Initializing an NIS+ Client

Initialize a NIS+ client by any of the following ways:

Initializing with the Broadcast Method

This method initializes an NIS+ client by sending an IP broadcast on the client's subnet. Although this is the simplest way to set up a client, it is also the least secure. The NIS+ server that responds to the broadcast sends the client all the information that the client needs in its cold-start file, including the server's public key. Presumably, only an NIS+ server will respond to the broadcast. However, the client cannot determine whether the workstation that responded to the broadcast is indeed a trusted server. As a result, this method is only recommended for sites with small, secure networks.


Before you begin the following procedure, you need:


Use the nisinit command with the -c and -B options to initialize the client:

client1# nisinit -c -B 
This machine is in the Wiz.Com. NIS+ domain.
Setting up NIS+ client ...
All done.

This command initializes the client and creates a NIS_COLD_START file in its /var/nis directory. An NIS+ server on the same subnet replies to the broadcast and adds its location information to the client's cold-start file.

Initializing with the Host-Name Method

Initializing a client by host name consists of explicitly identifying the IP address of its trusted server. This server's name, location information, and public keys are then placed in the client's cold-start file.

Initializing by the host name method is more secure than the broadcast method because it specifies the IP address of the trusted server, rather than relying on a server to identify itself. However, if a router exists between the client and the trusted server, it can intercept messages to the trusted IP address and route the messages to an untrusted server.


Before you begin the following procedure, you need:

  1. Check the client's /etc/hosts file to verify the client has an entry for the trusted server.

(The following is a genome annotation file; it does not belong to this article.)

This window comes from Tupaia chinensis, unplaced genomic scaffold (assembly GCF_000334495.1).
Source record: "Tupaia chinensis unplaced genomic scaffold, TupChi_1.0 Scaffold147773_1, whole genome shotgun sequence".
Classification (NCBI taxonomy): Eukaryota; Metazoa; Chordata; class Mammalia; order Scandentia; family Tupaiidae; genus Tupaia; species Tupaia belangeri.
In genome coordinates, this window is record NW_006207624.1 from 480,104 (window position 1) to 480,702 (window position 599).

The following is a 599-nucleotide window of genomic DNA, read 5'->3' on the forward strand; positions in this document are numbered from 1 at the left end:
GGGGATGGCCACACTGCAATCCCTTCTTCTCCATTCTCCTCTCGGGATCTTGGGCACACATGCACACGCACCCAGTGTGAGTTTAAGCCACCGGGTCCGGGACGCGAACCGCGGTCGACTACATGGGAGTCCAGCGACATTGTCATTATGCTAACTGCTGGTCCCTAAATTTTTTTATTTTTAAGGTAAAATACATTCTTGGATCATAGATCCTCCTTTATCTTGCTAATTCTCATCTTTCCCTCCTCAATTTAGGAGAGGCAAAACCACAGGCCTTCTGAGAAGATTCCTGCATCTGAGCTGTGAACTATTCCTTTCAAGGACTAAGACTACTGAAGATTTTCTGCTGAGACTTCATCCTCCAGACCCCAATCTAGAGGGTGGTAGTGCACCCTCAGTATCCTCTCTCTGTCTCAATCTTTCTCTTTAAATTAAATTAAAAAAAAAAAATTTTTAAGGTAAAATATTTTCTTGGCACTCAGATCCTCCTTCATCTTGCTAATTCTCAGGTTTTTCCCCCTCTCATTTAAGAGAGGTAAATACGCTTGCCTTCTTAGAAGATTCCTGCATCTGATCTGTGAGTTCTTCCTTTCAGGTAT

2. Use the nisinit command with the -c and -H options to initialize the client. The following example uses rootmaster as the trusted server.

    Client1# nisinit -c -H rootmaster 
    This machine is in the Wiz.Com. NIS+ domain.
    Setting up NIS+ client ...
    All done.

    This command initializes the client and creates an NIS_COLD_START file in its /var/nis directory. The nisinit utility looks for the server's address in the client's /etc/hosts file, so do not append a domain name to the server. Otherwise, the utility cannot locate its address.

Initializing with the Cold-Start File Method

This task initializes an NIS+ client by using the cold-start file of another NIS+ client, preferably one from the same domain. This is the most secure method of setting up an NIS+ client because it ensures that the client obtains its NIS+ information from a trusted server.


Before you begin the following procedure, you need:

  1. Copy the other client's cold-start file into a directory in the new client. (This step may be easier to do while logged on as yourself rather than as root user on the client. Be sure to switch back to root user before initializing the client.) The following example copies the cold-start file of the previously initialized client1 into the /tmp directory of an uninitialized client2.

    Note: Do not copy the NIS_COLD_START file into /var/nis, because that file gets overwritten during initialization.

    client2# exit
    client2% rcp client1:/var/nis/NIS_COLD_START /tmp
    client2% su
  2. Use the nisinit command with the -c and -C option to initialize the client from the cold-start file.

    client2# nisinit -c -C /tmp/NIS_COLD_START 
    This machine is in the Wiz.Com. NIS+ domain.
    Setting up NIS+ client ...
    All done.

NIS+ Client Setup Summary